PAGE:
Confederate objectives included the expulsion of a "foreign" invader, and the disruption of enemy operations in a manner calculated to tie down a disproportionate amount of his resources. Revenge, for either real or imagined atrocities, soon joined the list of motivations for both sidles.

Had the achievement of these goals been entrusted to well-trained, disciplined troops directed by responsible, centralized leadership, the war in the Ozarks might have differed little from that in Tennessee or Virginia. But manpower limitations and the shortsightedness of authorities in Richmond and Washington, combined with the isolation and poor communications resulting from rugged terrain, gave the struggle for the Ozarks a viciousness unparalleled in American history.

Caught in the middle were thousands of families, who increasingly were forced to make decisions based not upon their innate sense of right and wrong, but upon nothing less than the need for survival. An Ozarks farm woman, living in semi-isolation and heading the family because of her husband's absence for military service, faced acute crisis every time soldiers approached her home. Who were they.9 The answer to such a simple question is basic to the adoption of proper behavior during social interaction. In a civil war, however, misidentification had potentially grave consequences for life and property. Yet identity was perhaps the most elusive component of the war in the Ozarks.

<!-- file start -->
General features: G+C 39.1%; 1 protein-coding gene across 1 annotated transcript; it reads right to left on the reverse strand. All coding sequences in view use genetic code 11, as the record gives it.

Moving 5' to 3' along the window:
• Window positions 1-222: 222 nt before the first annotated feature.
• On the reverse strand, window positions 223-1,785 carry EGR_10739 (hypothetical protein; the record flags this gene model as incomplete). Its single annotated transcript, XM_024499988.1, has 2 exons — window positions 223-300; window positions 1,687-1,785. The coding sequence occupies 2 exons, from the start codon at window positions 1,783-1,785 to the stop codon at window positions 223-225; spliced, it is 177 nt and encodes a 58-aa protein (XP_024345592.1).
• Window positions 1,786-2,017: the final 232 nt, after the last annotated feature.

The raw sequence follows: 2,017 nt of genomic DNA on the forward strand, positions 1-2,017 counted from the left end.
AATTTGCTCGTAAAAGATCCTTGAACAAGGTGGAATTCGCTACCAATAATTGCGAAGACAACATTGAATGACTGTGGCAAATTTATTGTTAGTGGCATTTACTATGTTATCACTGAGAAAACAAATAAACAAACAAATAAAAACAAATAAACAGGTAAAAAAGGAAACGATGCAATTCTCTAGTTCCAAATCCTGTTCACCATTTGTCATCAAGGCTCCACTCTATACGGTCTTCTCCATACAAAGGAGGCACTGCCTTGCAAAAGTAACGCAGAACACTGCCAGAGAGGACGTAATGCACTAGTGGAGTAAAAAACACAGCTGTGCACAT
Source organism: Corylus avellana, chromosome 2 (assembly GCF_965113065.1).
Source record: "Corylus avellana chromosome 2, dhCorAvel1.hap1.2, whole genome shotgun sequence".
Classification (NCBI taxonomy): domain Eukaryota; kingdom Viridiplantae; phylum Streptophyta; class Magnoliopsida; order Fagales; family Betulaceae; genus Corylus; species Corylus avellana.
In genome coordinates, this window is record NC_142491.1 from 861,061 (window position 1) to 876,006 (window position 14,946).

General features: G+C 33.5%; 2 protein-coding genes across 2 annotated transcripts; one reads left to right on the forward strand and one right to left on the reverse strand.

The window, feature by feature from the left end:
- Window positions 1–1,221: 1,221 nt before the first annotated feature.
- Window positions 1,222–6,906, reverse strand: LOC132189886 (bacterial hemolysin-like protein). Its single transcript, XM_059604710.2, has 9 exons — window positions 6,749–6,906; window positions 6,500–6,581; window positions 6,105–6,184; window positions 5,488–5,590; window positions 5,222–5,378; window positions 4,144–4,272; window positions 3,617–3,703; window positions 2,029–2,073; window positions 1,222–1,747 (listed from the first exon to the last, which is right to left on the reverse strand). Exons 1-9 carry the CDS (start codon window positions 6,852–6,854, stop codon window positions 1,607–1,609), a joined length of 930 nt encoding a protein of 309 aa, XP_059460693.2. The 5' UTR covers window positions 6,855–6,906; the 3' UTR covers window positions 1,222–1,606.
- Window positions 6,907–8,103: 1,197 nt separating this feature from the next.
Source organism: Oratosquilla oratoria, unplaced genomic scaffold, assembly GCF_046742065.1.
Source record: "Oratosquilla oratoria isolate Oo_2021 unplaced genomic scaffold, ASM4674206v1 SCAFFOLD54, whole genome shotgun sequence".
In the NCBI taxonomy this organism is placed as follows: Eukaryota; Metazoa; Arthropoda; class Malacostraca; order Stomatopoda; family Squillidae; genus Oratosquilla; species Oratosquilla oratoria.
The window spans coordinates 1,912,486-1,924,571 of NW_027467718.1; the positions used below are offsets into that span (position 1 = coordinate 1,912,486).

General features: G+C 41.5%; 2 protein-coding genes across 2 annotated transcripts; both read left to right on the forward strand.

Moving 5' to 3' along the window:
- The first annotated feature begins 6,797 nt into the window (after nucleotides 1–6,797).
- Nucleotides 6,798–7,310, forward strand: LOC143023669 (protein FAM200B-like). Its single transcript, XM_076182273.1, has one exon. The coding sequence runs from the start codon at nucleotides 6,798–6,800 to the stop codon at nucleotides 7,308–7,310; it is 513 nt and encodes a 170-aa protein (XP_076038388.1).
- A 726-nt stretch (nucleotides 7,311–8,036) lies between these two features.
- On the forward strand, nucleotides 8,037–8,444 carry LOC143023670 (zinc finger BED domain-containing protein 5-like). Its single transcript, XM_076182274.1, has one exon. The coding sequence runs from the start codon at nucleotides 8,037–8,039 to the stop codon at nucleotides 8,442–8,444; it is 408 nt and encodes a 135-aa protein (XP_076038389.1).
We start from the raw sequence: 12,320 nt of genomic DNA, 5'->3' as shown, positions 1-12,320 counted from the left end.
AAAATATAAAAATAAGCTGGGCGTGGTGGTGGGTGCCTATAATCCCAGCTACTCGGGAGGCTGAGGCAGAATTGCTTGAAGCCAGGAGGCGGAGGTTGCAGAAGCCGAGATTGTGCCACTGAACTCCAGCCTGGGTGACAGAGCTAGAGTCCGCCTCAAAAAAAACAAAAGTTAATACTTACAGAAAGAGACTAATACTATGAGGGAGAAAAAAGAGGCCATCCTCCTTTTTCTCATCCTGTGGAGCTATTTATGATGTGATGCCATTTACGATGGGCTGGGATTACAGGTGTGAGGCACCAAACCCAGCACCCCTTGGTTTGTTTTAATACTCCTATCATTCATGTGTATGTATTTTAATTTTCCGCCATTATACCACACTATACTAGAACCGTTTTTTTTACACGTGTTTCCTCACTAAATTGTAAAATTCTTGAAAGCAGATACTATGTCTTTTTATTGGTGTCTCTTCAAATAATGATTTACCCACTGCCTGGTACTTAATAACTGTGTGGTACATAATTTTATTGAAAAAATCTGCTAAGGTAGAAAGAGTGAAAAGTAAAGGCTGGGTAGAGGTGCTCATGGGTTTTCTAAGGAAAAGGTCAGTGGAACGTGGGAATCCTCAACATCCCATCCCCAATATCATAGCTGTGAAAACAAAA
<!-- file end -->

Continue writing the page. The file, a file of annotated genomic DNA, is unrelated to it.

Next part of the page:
Lacking men and material, Southern commanders west of the Mississippi took full advantage of Confederate laws authorizing independent companies of partisan rangers. Although required to report regularly, most did not, and the Ozarks swarmed with bands of men whose allegiance to the South varied from sincere to conditional. Only a few donned identifiable Confederate uniforms. Either from a lack of supplies or as a deliberate ruse de guerre many of these guerrillas wore captured Union uniforms, while other wore civilian clothes. Under the usages of nineteenth century warfare, those not properly uniformed were liable to immediate execution if captured. Facing the death penalty, Confederate guerrillas played for keeps, and as they relied on forage for food, the dividing line between patriotism and banditry could be razor thin.